5 Things Every Woman Should Know About Endometriosis

5 Things Every Woman Should Know About Endometriosis

Endometriosis affects 1 in 10 women in the UK. It is such a common condition but many women are not aware of the symptoms or when to seek help from a doctor.

It’s more than period pain.

The most well known symptom is painful periods. But the pain can actually begin before any period bleeding starts. any women who feels like their periods are more painful than they expect should see their doctor. It is a serious condition and can have a big impact on women’s lives it may affect their ability to start a family or mean they find it hard to work or have a social life so the sooner it is diagnosed and managed the better. Currently on average it takes over 7 years before a woman is diagnosed, hopefully the more women are aware this will help to reduce this time.

It’s different for every woman.

Each woman’s experience is very individual. It depends on where there disease is. The symptoms come from cells which are the same as those lining the womb growing in other parts of the body such as the ovary and bowel. This means that sometimes the pain can be triggered by opening bowels or passing urine. Other symptoms can include back pain, groin pain and fatigue.

Scans might be normal.

Many women with possible symptoms will initially be referred for basic checks such as blood tests and an ultrasound scan. It is quite common for ultrasound scan to not show any abnormality of the womb or ovaries. This can be frustrating for women but it does not mean they don’t have the condition. The only way to tell for sure is to have a laparoscopy (a type of keyhole surgery when a camera is used to look inside the abdomen).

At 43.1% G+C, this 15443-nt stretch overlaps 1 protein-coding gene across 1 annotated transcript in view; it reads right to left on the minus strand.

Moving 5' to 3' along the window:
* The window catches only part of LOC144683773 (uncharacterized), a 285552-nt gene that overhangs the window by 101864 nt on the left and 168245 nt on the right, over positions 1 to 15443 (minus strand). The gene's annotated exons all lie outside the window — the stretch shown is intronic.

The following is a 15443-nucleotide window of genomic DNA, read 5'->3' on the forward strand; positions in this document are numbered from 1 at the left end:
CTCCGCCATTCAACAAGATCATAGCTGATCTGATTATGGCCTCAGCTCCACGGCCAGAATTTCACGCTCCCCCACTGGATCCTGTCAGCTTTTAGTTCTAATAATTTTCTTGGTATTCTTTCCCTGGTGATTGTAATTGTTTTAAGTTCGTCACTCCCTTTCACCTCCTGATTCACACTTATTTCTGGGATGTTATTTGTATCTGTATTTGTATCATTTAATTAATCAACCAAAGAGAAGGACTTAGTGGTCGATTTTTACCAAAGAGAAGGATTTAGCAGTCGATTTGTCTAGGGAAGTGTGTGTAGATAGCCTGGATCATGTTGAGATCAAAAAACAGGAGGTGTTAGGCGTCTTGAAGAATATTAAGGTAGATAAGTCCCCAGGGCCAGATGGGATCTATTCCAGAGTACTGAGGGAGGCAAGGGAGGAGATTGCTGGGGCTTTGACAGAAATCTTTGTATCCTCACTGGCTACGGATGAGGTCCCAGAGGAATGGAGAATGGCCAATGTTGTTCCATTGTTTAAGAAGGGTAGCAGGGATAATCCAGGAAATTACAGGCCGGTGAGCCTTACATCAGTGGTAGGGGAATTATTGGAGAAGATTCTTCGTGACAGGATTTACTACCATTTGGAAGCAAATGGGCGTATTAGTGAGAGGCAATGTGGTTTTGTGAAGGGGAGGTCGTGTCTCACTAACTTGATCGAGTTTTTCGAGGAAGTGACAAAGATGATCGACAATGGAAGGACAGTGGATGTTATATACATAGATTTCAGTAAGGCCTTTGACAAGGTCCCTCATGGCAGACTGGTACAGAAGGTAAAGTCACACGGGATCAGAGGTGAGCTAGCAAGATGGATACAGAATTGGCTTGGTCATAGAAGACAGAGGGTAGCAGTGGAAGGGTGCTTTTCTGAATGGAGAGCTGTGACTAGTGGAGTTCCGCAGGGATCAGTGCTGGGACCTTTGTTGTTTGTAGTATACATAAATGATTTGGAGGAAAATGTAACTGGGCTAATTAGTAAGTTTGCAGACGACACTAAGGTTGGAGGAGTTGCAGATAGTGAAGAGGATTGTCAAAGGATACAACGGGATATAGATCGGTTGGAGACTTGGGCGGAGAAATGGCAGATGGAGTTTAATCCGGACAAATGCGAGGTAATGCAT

You might not need medication.

The treatment will very much depend on what the woman wishes and her goals. So for instance someone who is struggling with fertility issues is more likely to be recommended surgery. Whereas a woman who is struggling with pain but needs contraception is more likely to benefit from hormone methods. There is also lots of scope to explore other options such as using exercise and diet to manage symptoms.

Hysterectomy is often not the answer.

Lena Dunham recently gave a very brave and frank account of her experience with endometriosis. This has been great in raising awareness for women. She describes how she had a hysterectomy (removal of the womb) to try and control her symptoms. This is thankfully only rarely necessary. In many women the pain comes from lesions around other organs such as the bowel or ovary so removing the womb would not relieve pain in these scenarios.

If you would like more information I can recommend the excellent Endometriosis UK website. It is a great source of info so women can feel empowered to talk to their doctor about their worries and treatment options.